In this process a special package of drawings, specifications and contract documentation is put together and
mailed out to a range of building contractors who are asked to submit a tender for the works. That is, they are required to put forward a fixed cost for the works, a
timetable for the construction process to commence and be completed by and show they have the required licences
insurances and expertise to complete the works according to the contract.
This process has a number of steps as
Collation of Documentation
Selection of Tenderers
Calling for Tenders
Recommendation for Selection of Tender
Acceptance of Tender
Selection of Contract
Assessment and checking of Insurances,
Completion of Contract Documentation
Signing of Contracts
Notes on Construction
Where the client often acts as an
owner builder and appoints an expert to manage the day to day running of the works and supervision of the
Programming of Works
Selection of Subcontractors
Appointment of Subcontracts
Supervision of Works
Certification of Progress Submissions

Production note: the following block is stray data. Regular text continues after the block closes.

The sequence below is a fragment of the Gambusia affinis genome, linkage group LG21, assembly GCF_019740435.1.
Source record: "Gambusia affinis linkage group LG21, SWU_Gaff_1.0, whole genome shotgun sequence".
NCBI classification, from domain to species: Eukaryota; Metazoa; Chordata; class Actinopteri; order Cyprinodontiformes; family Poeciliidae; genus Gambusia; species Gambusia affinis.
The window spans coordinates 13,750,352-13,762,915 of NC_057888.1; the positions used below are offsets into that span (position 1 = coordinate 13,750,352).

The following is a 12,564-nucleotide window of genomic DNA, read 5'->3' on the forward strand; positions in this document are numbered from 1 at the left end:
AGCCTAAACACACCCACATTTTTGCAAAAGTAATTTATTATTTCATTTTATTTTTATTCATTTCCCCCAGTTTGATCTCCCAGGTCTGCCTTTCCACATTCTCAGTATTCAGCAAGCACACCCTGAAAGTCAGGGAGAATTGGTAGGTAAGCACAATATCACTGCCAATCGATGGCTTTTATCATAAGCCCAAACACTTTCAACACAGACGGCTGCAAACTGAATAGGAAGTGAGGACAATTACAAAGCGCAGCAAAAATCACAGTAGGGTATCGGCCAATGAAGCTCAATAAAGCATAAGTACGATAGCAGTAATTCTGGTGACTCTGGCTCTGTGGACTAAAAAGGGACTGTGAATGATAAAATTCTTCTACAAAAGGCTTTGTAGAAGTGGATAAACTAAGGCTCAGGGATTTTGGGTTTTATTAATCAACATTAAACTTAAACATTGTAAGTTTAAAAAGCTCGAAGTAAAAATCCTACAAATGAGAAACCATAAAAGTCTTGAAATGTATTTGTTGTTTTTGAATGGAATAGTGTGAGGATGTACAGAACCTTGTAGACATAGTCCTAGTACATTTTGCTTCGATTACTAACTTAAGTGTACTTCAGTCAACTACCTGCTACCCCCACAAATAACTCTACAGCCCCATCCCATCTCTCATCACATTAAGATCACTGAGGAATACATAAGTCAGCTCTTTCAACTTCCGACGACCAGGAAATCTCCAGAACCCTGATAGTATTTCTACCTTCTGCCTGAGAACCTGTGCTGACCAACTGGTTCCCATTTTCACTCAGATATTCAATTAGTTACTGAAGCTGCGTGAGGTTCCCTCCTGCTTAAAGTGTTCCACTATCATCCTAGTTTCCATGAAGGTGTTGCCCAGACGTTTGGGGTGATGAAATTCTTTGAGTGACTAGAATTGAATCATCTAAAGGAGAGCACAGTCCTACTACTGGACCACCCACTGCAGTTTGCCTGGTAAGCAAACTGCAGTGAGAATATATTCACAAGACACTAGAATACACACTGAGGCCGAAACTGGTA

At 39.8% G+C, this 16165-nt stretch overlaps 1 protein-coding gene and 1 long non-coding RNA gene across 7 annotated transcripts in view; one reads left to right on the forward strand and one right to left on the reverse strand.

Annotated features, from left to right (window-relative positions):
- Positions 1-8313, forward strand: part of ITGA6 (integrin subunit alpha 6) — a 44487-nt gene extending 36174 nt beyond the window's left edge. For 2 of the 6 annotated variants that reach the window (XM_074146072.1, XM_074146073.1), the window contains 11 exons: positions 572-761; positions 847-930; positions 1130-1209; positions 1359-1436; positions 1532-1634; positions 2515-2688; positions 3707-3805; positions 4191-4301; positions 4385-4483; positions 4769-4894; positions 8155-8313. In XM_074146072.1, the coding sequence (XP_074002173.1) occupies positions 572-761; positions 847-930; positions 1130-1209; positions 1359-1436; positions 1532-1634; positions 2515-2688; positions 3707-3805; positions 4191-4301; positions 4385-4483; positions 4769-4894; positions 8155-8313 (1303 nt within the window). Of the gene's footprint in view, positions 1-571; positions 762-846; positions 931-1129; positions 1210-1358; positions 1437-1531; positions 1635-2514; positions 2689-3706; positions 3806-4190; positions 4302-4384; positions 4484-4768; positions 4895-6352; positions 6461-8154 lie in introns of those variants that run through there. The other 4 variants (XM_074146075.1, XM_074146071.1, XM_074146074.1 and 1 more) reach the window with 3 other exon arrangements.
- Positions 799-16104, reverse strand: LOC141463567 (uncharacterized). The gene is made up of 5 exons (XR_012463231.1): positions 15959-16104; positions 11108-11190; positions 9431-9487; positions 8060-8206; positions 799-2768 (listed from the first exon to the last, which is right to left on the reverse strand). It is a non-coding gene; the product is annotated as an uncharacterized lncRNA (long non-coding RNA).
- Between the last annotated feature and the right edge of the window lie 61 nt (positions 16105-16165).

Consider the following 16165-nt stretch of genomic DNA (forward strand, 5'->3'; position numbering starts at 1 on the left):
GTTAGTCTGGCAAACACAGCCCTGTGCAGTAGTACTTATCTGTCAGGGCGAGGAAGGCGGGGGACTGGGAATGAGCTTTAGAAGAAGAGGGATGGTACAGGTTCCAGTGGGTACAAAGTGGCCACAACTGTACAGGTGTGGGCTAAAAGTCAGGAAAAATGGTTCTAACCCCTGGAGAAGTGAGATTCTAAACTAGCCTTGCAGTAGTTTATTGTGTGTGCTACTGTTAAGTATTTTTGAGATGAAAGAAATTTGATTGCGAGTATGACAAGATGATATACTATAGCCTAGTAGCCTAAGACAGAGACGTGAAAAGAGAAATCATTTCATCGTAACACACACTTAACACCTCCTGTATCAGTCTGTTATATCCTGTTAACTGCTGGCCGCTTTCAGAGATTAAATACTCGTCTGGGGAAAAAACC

Finalisation of Works
In this case there is no on-site role
for the architect as the Construction Managers take on the much more detailed role of direct day to day
supervision of the construction works. The architect is consulted
only where changes to the design are requested or design discrepancies or unclear documentation are
All Building Procurement Processes
result in ….
Defects Liability Period
A three month period after the
practical completion of the works (after the principal moves in)
where any detected defects may be notified by the principal and must be remedied by the
All outstanding accounts are
finalised with the builder, and the contract finalised.
The Home Owners Warranty Scheme legally requires that the Builder Guarantees their work for a period of six
years from the date of Final Completion. An insurance Policy is
issued guaranteeing this.
As Constructed Drawings
Operation interviews assessment and evaluations